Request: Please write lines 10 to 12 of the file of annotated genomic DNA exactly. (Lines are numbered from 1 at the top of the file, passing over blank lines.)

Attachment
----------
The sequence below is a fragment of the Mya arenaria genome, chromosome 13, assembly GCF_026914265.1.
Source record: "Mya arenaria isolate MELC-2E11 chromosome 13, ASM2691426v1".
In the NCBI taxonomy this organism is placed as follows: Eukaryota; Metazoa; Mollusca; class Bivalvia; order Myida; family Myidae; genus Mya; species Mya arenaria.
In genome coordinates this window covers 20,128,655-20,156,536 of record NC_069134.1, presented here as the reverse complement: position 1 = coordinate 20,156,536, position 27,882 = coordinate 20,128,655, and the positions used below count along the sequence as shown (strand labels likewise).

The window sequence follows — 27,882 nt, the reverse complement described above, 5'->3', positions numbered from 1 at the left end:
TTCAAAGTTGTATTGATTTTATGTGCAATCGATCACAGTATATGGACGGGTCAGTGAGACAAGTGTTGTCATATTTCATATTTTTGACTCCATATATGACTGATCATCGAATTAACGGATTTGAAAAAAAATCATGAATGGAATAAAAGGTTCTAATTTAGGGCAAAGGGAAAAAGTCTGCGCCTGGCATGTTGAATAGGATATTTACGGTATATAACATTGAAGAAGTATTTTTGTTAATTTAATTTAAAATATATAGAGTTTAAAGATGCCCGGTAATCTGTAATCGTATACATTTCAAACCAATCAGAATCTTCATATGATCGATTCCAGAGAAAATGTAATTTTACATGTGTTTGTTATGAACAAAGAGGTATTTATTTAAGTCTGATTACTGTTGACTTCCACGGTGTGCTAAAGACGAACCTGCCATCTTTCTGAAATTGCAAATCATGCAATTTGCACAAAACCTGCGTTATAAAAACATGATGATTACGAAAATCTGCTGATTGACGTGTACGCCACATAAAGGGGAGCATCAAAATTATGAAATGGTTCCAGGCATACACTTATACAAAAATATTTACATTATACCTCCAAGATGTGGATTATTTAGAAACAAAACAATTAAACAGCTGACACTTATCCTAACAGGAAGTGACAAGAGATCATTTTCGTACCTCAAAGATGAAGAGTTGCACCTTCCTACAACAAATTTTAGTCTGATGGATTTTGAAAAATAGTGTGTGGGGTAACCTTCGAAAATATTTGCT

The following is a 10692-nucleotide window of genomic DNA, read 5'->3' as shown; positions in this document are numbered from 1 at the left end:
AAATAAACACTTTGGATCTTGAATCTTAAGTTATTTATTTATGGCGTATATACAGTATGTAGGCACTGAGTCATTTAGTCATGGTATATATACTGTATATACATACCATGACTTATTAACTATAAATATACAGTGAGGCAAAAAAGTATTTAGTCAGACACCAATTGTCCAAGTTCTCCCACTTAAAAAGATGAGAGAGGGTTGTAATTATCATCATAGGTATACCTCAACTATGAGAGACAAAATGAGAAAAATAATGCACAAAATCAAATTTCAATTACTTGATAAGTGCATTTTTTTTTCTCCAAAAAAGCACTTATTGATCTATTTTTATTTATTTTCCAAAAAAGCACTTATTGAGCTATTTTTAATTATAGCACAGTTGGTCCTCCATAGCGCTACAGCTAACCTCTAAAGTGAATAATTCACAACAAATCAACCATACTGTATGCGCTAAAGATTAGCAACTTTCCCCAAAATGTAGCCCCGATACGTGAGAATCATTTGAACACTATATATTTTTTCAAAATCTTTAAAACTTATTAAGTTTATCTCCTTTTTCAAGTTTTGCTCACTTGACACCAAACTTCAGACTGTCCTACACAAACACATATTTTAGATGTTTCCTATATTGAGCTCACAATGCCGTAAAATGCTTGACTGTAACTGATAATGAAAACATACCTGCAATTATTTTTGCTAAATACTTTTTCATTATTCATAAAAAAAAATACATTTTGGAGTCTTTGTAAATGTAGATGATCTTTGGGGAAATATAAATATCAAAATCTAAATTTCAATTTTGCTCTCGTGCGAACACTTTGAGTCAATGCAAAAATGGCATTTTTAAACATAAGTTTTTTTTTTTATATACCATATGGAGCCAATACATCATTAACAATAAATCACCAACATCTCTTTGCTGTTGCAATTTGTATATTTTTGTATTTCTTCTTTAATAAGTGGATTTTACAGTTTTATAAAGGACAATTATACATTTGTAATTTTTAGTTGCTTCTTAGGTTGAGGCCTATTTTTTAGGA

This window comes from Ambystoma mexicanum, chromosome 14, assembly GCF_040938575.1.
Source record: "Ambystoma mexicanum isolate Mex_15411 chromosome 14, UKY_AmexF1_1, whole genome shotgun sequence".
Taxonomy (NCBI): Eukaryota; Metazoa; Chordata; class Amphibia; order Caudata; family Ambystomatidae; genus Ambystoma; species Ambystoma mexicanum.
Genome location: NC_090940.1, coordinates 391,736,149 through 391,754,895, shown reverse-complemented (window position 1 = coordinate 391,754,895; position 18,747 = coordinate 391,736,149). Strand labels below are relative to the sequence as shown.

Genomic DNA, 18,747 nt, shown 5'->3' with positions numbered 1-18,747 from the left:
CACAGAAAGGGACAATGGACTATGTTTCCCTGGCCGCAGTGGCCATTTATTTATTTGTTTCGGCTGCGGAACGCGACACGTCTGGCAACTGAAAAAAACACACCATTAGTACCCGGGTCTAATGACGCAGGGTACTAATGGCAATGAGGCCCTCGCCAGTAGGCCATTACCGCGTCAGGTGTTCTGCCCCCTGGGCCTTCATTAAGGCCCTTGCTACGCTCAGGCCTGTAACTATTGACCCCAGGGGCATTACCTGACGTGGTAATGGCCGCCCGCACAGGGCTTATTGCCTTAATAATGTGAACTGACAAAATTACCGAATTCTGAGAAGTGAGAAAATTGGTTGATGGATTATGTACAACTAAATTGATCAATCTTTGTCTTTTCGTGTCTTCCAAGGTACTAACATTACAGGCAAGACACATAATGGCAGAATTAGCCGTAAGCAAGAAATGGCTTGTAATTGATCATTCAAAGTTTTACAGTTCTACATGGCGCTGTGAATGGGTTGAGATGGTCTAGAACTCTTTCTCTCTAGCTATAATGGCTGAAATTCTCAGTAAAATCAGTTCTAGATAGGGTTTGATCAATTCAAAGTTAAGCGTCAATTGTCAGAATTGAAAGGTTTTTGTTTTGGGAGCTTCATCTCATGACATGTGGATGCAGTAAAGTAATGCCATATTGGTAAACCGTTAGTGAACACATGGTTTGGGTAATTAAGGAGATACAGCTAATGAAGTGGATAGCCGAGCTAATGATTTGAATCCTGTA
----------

Source record: "Ambystoma mexicanum isolate Mex_15411 chromosome 14, UKY_AmexF1_1, whole genome shotgun sequence".
Taxonomy (NCBI): Eukaryota; Metazoa; Chordata; class Amphibia; order Caudata; family Ambystomatidae; genus Ambystoma; species Ambystoma mexicanum.
Genome location: NC_090940.1, coordinates 391,736,149 through 391,754,895, shown reverse-complemented (window position 1 = coordinate 391,754,895; position 18,747 = coordinate 391,736,149). Strand labels below are relative to the sequence as shown.